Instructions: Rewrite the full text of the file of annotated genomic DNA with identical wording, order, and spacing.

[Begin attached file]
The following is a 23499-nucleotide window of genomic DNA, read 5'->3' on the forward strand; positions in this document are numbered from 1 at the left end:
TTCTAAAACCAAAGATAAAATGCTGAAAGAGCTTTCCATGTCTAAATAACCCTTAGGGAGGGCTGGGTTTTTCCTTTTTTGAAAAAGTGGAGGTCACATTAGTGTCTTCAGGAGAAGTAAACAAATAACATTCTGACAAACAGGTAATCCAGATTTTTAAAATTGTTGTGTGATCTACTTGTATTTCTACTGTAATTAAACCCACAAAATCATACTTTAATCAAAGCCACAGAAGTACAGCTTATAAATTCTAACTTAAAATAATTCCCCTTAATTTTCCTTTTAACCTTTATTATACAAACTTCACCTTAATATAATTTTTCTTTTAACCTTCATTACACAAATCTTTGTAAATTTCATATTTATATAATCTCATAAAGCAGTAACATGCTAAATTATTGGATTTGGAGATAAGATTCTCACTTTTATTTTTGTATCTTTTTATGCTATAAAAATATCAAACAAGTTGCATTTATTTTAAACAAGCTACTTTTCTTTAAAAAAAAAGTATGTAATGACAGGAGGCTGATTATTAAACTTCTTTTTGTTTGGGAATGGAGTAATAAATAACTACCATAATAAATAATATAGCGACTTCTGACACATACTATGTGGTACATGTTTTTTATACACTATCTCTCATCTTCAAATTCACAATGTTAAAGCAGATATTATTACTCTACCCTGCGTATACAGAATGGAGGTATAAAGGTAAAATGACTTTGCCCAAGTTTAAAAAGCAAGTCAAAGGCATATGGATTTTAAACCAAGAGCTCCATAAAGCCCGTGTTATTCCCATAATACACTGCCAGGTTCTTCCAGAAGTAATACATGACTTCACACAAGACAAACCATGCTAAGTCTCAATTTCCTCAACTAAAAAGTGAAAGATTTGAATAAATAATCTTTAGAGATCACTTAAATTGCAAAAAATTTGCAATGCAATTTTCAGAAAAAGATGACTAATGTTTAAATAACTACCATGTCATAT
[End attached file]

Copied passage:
The following is a 23499-nucleotide window of genomic DNA, read 5'->3' on the forward strand; positions in this document are numbered from 1 at the left end:
TTCTAAAACCAAAGATAAAATGCTGAAAGAGCTTTCCATGTCTAAATAACCCTTAGGGAGGGCTGGGTTTTTCCTTTTTTGAAAAAGTGGAGGTCACATTAGTGTCTTCAGGAGAAGTAAACAAATAACATTCTGACAAACAGGTAATCCAGATTTTTAAAATTGTTGTGTGATCTACTTGTATTTCTACTGTAATTAAACCCACAAAATCATACTTTAATCAAAGCCACAGAAGTACAGCTTATAAATTCTAACTTAAAATAATTCCCCTTAATTTTCCTTTTAACCTTTATTATACAAACTTCACCTTAATATAATTTTTCTTTTAACCTTCATTACACAAATCTTTGTAAATTTCATATTTATATAATCTCATAAAGCAGTAACATGCTAAATTATTGGATTTGGAGATAAGATTCTCACTTTTATTTTTGTATCTTTTTATGCTATAAAAATATCAAACAAGTTGCATTTATTTTAAACAAGCTACTTTTCTTTAAAAAAAAAGTATGTAATGACAGGAGGCTGATTATTAAACTTCTTTTTGTTTGGGAATGGAGTAATAAATAACTACCATAATAAATAATATAGCGACTTCTGACACATACTATGTGGTACATGTTTTTTATACACTATCTCTCATCTTCAAATTCACAATGTTAAAGCAGATATTATTACTCTACCCTGCGTATACAGAATGGAGGTATAAAGGTAAAATGACTTTGCCCAAGTTTAAAAAGCAAGTCAAAGGCATATGGATTTTAAACCAAGAGCTCCATAAAGCCCGTGTTATTCCCATAATACACTGCCAGGTTCTTCCAGAAGTAATACATGACTTCACACAAGACAAACCATGCTAAGTCTCAATTTCCTCAACTAAAAAGTGAAAGATTTGAATAAATAATCTTTAGAGATCACTTAAATTGCAAAAAATTTGCAATGCAATTTTCAGAAAAAGATGACTAATGTTTAAATAACTACCATGTCATAT